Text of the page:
I frequently receive questions from clients and prospective buyers asking, "What's the hottest new opportunity in the marketplace?" While it's true that discovering the new McDonald's or sexiest "brand du jour" seems most exciting, often the greatest opportunities are far less glamorous. Do new and flashy concepts seem instinctively more appealing? Perhaps, but glamour is inherently fleeting. And since we operate in the multi-unit franchise industry and not the fashion industry, this subjective allure will forever be eclipsed by stability and the potential for operational upside.
This might come as a shock to some, but I believe that casual dining might just be that opportunity in 2017. So what about the widely publicized reports that the casual dining subdivision has suffered greatly over the past few years? It turns out that the explanations for this are legitimate. But they also are manageable, and by no means are going to cause the downfall of the entire segment. For example, some of the primary reasons for casual dining's downtrend include more competition, consumers' shifting preference toward take-out and delivery, changing tastes, and the demand for high-quality offerings and speedy service.
Considering these factors, it's not farfetched to view casual dining as behind the times. However, it is also important to note that all of the aforementioned elements affecting this segment are not solely problems for casual dining, or even restaurant concepts at large, but instead are factors that affect all businesses operating in the market today.
Despite these issues, casual dining concepts will almost certainly bounce back in the future. There is one particular phenomenon I have witnessed time and again during my 35+ years working in the restaurant industry that is particularly relevant in this case: brands don't die. Some brands will inevitably dissolve, but most find a way to survive and even thrive. Some relevant examples of this happening can be found by examining the Burger King, Arby's, and Denny's systems. All of these brands found a way to weather some serious hardships and are now arguably operating better than ever before. Thus, it is reasonable to expect that casual dining can and will experience a similar rebound.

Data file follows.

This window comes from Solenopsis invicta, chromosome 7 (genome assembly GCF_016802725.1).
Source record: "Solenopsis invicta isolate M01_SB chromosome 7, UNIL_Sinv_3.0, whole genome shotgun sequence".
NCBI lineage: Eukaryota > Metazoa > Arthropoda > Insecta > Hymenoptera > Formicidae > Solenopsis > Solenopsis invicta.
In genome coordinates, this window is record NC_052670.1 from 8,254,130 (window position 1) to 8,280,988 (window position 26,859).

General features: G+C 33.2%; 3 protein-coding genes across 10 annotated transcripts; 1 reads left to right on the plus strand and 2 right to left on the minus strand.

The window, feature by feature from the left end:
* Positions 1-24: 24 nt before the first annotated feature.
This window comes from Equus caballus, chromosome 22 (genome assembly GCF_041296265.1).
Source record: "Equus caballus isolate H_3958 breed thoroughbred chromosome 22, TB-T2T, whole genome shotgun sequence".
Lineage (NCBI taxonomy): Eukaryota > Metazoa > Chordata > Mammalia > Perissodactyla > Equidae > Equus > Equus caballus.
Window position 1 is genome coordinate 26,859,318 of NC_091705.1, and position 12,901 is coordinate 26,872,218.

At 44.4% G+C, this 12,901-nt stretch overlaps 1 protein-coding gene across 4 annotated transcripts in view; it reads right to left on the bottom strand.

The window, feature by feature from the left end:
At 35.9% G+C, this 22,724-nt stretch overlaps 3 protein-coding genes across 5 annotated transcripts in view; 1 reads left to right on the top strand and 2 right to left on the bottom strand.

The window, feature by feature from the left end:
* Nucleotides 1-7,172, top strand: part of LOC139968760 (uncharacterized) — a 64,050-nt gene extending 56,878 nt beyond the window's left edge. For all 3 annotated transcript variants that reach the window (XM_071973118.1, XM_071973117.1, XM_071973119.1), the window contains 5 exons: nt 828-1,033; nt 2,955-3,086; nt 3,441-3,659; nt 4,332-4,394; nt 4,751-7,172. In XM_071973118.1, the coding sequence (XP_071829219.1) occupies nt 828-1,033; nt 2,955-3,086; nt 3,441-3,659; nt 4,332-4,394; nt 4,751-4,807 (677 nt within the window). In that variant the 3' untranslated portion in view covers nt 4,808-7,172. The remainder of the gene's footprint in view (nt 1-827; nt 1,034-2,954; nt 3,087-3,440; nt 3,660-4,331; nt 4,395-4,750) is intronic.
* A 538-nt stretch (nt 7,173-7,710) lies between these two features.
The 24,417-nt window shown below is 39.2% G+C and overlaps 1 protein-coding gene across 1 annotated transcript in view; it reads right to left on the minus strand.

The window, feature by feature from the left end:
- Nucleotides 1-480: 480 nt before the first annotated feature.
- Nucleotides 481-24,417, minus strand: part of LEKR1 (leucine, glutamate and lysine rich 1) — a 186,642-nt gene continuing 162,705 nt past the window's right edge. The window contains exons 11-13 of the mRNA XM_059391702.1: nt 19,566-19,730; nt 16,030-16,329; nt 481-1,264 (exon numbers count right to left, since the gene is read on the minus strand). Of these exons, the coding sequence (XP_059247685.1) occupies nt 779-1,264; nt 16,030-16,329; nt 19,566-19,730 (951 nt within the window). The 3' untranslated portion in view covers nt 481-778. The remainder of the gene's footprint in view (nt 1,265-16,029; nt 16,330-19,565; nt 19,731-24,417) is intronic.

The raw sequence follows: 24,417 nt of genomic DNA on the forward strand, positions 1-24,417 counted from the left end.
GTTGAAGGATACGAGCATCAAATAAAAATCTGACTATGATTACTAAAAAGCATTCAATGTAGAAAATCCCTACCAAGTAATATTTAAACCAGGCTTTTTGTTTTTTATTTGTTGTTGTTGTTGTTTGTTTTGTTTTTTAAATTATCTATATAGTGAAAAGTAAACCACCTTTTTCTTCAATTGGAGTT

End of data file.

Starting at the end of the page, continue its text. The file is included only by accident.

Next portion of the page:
Furthermore, the casual dining segment is certainly not sitting idly by, waiting for the market to bring about this rebound. The big, savvy brands are making some crucial adjustments to address the issues they are facing. Because of their established nature, these systems have the ability to leverage their large-scale infrastructure to put the necessary resources behind initiatives to win back their customer base. With a renewed focus on providing higher food quality, improving their menus, and refining their mobile apps and online ordering, these restaurants are ready to fight for the consumers' attention. Casual dining is also in a unique position, as it is perfectly situated to capitalize on the growing take-out and delivery trends that are making a huge impact on the restaurant industry today.
Interestingly enough, it is this current conflict in the casual dining segment that presents prospective buyers with the most substantial opportunity. The underperformance of the segment as a whole has significantly brought valuations down to the lowest multiples seen in years. On the flip side, valuation multiples for the top-performing QSR brands, such as Taco Bell, have reached record highs, making the casual dining financials look far more attractive to a prospective purchaser.
We must also consider the fact that it wasn't so long ago that the QSR segment was experiencing a nearly identical struggle, further demonstrating the ebb and flow of concept and segment success that is fundamental to the industry. Granted, casual dining restaurants will experience their own distinct complications, such as more limited financing options and a larger capital requirement. Nonetheless, these strong, broadly recognized concepts possess the brand equity to maintain consumer interest and adapt to better address the demands of the marketplace.
Everyone who is active in the field plays with their own strategy, and there is no basis on which any one specific approach can be touted as best. But before determining which method suits you best, ask yourself this: "As a buyer, what do I find more compelling right now: a hot QSR brand at 8.0x EBITDA or a national casual dining brand sitting at 5.0x EBITDA?" We think some buyers will make the move toward casual dining and ultimately be happy that they did.
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